The Race Winning Glycogen Refueling Chocolate Hydration Plan of an Elite Virtual Cyclist
Race nutrition is a HUGE topic…and for good reason. It’s a struggle to balance the fuel your body needs to finish a race with the load that your stomach will accept during a race.
It can also be a struggle to reconcile a focus on simple carbs with what we, as athletes, have come to accept as a healthy day-to-day diet.
It can be a struggle to figure out what to eat AFTER a race when you’re too tired to do anything but sit in front of the fridge and stare blankly at leftovers, wondering if dipping miniature bagels into cold mashed potatoes is a terrible or brilliant idea.
My (Honest) Race Winning Nutritional Diary
Here is an honest diary of what I ate in a day…before, during, and after winning the fourth stage of the BC Cycling Cup to secure the overall victory. Depending on the distance of the race and the time of day it is held, I will vary the formula below to fit but Nuun, coffee and chocolate will always make an appearance.
Nuun for hydration. Coffee for energy. Chocolate for happiness.
What I Ate Before the Race
7:30 am: Oatmeal with peanut butter & frozen berries followed by chocolate protein (casein) powder mixed with cocoa powder.
The last part sounds weird, but I am essentially making chocolate pudding. Casein and plant-based protein powders work well for this. Whey is too soluble.
7:45 am: Decaf coffee.
John (my new husband of one week at this point) is a coffee lover and has been experimenting with a pour-over V60. Since he’s not up yet, I open his lab notebook and follow the instructions, hoping to surprise him. I accidentally use the decaf beans. >.<
8:00 am: REAL coffee.
John is awake now and teaches me proper pour-over technique while we sip on the low-octane stuff I made previously. I love coffee but I try to reserve the good stuff as a race day treat. Caffeine makes me feel GOOD.
11:15 am: Breakfast part II.
Second verse same as the first! With two hours to go before the race, I still have time to adequately process fats and proteins.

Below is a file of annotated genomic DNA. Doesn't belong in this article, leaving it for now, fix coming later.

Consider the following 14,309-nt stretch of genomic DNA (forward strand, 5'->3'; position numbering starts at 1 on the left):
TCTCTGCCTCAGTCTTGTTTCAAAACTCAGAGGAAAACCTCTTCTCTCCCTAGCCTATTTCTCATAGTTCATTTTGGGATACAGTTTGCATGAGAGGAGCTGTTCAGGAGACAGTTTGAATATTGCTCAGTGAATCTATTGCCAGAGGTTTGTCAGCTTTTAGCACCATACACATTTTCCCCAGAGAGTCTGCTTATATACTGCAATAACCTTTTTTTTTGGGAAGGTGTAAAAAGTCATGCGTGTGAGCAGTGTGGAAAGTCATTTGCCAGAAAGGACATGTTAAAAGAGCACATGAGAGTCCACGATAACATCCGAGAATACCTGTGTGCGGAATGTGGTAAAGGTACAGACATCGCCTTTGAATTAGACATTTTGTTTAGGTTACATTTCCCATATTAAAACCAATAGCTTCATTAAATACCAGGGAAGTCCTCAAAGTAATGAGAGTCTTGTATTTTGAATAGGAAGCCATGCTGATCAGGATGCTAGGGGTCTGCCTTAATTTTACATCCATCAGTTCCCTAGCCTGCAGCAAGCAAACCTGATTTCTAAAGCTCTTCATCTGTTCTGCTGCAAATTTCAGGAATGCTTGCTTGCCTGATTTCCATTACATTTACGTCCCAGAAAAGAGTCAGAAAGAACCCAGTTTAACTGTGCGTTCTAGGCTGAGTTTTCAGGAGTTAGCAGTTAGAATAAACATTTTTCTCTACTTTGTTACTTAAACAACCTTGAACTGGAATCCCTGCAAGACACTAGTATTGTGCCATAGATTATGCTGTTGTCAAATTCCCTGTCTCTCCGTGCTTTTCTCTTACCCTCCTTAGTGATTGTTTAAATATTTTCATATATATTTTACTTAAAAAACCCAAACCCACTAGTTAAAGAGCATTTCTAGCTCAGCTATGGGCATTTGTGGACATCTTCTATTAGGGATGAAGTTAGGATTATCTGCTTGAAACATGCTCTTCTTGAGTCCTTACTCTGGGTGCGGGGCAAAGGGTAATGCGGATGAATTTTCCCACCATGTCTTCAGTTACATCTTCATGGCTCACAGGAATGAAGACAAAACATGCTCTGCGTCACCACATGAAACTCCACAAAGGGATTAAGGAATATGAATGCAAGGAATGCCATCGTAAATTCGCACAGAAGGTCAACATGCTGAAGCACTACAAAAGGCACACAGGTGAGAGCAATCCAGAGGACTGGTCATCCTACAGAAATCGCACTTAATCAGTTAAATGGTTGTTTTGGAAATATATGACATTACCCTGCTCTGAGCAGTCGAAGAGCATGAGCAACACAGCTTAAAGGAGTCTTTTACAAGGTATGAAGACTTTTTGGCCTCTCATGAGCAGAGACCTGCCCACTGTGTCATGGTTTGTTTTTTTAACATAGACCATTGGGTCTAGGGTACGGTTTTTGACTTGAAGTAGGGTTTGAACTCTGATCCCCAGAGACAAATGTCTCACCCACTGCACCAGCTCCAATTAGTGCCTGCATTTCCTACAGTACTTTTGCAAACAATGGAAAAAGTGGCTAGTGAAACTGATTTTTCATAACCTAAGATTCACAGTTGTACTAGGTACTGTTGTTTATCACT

Since this is a longer race, I want to err on the side of being totally topped up. Race day is NEVER the time to worry about future weigh-ins.
Figure 1. Race nutrition aftermath. Note the empty wrappers and water bottles. The nice thing about virtual cycling is I can always have extras ready! Furthermore, chocolate will never melt in my back pocket.
What I Ate During the Race
12:45 pm: Having finished warming up, I eat the first of my chocolate (Moser Roth Salted Caramel Dark Chocolate).
My 20 minute warm-up includes some high intensity bursts so my muscles are primed and ready to suck up any and all sugar I give myself. Again, I don’t want to start depleted and I know that chocolate sits well in my stomach. Because of the fat in the bar, it will also sit with me a little longer than a straight-up gel.
1-3 pm: Sooo… I’m racing!
During the course of the race, I polish off 2 Nuun Sport, 1 packet of Nuun Endurance, 1 Dove promise and 2 energy gels (about 350 kcal total).
This is less fuel than what I would aim to take in during a triathlon but:
- I’m racing for less time.
- I’ve eaten more beforehand.
- I don’t count pre- (or post-) race chocolate in my calculations.
Hydration is Also a Key Focus
Because today is a long race, I wanted to make sure that I had easy access to hydration. One of the biggest reasons I use Nuun is that I like the taste. I will always drink more Nuun than plain water or other sports drinks and that means I stay better hydrated!